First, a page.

Friending Thebes

by Amanda Gerber

“Of friends,” one fifteenth-century reader dubs the topic of his list addition to Book 1 of Statius’s Thebaid. As demonstrated in my last blog post about Statius, “Epic Hit List,” readers might more readily associate the Roman’s bloody epic poems with murder victims than friends, but friendship occupies the mind of this Thebaid reader nonetheless, prompting a list of four pairs of famed heroic friends. With each pair of names introduced by a paraph marker and a bracket to connect them, the annotator commemorates some of antiquity’s most renowned heroic couples almost as heroic couplets:

De Amicis
Theseus
Perithous
Horestes
Pilades
Achilles
Patroclus
Tideus &
Pollinices      (London, British Library, Harley MS 4869, f. 7v)

The pairs mostly pertain to the fall of Troy instead of to the Thebaid’s fall of Thebes, which occurs in the aftermath of Oedipus’ incest and death. In fact, only the final pair seems to belong completely to the Thebes theme, and yet only tenuously seems to belong to the friendship theme, considering that the relationship between Tydeus and Polyneices formed when Adrastus married them to his daughters to keep them in Argos and from fighting each other. In this regard, the final pair of friends stand out as the most relevant to the poem beside which they appear. They also stand out as the least homoerotic, considering that the other relationships entailed more than platonic affections. For example, Achilles’s and Patroclus’ presumed homoeroticism even appears in Shakespeare’s Troilus and Cressida, which accuses them of neglecting their martial duties due to their philandering. The list thus proves curious for its emphasis on friendship in a tale of battle, for its connections between Trojan and Theban epic traditions, and for its presentation of these four pairs as equal representatives of any topic.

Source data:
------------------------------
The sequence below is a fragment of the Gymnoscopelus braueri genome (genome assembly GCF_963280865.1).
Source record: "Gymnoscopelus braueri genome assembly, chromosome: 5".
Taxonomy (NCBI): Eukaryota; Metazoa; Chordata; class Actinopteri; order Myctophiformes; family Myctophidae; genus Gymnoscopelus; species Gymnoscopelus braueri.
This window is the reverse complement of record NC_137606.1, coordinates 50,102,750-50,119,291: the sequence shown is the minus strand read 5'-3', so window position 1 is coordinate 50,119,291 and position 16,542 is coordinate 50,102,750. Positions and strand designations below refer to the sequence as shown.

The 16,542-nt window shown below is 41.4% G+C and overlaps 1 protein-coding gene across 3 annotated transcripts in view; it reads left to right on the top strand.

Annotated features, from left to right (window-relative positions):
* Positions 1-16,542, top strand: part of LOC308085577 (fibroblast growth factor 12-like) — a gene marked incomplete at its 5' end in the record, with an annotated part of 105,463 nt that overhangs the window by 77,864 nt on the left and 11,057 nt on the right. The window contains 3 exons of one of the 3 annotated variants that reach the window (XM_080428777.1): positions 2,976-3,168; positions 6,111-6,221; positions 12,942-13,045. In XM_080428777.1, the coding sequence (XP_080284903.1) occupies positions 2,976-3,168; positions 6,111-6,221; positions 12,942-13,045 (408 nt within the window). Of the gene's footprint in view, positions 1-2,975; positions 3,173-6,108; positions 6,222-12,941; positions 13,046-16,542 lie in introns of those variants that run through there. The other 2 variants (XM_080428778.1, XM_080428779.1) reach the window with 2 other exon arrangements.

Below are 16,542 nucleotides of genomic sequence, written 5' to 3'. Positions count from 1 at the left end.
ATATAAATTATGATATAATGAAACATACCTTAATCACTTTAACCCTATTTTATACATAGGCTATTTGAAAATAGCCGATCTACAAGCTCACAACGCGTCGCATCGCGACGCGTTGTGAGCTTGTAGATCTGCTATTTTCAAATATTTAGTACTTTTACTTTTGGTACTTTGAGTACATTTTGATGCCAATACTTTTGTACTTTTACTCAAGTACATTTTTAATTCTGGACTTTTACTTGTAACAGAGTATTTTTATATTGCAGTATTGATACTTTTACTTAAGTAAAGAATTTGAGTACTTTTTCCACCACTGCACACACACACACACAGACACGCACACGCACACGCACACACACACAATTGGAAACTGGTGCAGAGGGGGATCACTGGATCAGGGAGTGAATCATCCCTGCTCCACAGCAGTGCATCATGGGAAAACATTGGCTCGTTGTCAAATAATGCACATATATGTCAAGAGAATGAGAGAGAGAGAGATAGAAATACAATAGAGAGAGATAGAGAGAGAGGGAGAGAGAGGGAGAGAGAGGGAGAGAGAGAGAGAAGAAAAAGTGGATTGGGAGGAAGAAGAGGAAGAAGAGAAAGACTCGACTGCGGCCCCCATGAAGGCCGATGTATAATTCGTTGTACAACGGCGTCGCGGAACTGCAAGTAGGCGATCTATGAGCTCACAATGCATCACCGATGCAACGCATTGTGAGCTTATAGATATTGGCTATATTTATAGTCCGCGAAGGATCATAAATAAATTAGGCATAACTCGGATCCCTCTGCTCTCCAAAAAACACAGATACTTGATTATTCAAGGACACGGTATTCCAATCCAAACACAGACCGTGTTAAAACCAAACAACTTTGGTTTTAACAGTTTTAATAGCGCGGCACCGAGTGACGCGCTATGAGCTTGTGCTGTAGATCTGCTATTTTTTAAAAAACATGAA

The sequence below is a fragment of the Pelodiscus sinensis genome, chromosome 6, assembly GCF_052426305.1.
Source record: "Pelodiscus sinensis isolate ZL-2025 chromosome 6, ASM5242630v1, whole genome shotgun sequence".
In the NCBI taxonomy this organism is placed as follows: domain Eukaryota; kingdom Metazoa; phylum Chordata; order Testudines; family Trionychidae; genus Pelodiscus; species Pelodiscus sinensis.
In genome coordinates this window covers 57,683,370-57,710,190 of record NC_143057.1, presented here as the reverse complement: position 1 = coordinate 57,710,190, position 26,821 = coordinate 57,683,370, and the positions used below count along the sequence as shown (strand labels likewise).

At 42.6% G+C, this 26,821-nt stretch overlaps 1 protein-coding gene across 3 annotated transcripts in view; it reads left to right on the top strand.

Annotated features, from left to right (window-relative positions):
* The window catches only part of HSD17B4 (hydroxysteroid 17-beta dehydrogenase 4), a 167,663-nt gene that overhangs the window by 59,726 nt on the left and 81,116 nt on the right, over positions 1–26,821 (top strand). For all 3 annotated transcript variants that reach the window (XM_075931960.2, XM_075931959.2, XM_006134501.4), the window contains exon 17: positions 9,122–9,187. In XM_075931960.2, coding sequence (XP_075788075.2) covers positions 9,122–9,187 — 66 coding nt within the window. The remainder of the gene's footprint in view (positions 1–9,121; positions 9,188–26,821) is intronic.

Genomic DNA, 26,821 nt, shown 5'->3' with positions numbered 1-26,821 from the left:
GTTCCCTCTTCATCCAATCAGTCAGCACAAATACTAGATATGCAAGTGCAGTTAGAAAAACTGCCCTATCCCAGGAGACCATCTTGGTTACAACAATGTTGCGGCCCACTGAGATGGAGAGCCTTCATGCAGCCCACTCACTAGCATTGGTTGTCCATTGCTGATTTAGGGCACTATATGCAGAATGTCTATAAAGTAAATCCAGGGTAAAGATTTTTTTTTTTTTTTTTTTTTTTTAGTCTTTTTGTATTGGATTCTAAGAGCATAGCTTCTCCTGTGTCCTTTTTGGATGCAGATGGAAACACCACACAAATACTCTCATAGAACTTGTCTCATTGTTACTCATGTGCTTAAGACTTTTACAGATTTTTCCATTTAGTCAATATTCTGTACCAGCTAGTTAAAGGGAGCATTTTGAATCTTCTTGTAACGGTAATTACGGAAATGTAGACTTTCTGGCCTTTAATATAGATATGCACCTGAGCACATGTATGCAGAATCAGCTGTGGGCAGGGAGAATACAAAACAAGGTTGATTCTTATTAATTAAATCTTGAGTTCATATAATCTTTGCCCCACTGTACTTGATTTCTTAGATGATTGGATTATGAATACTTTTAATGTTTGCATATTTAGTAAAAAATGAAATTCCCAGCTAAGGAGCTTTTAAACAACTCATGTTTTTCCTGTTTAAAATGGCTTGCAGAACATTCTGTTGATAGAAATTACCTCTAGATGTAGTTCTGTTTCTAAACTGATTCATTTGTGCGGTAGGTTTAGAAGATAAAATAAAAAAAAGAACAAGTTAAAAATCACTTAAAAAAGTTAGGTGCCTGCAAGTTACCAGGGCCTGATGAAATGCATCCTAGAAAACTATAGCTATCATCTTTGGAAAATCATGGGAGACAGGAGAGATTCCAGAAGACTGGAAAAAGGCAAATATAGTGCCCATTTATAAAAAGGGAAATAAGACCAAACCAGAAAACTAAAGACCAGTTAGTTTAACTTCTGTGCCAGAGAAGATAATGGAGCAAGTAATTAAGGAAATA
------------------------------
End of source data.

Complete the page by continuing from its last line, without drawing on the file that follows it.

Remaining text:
This list and all its peculiarities appear in the margin below an allusion to Theseus and Pirithous[1] within a narration about the dispute and bond between Tydeus and Polyneices (Thebaid, I.474–77). The Thebaid supplies two of the four befriended pairs, but the other two pairs derive from the list-maker’s own collected associations, resulting in an assembly of loosely connected friendships formed in times of conflict. How does this puzzling contribution relate to the epic tradition in which it appears? This brings us back to two old questions about epic lists: What roles do lists play in epics? And to what extent do medieval manuscript marginalia co-opt or emend the ancient traditions they modify?

To begin with, this reader’s friend list seems to keep alive the epic catalogue tradition, or list of items that tends to interrupt the narrative progress of an epic poem. In an analysis of epic catalogues in Homer’s Iliad, Jan Felix Gaertner extrapolates three effects and applications for epic catalogues:

First, catalogues, as lists, are alien to the narrative proper; they form a digression and cause a retardation of subsequent events […]. Second, by furnishing additional information, catalogues direct the reader’s attention and modify his impression of events and characters. Third, catalogues carry and bestow emphasis.[2]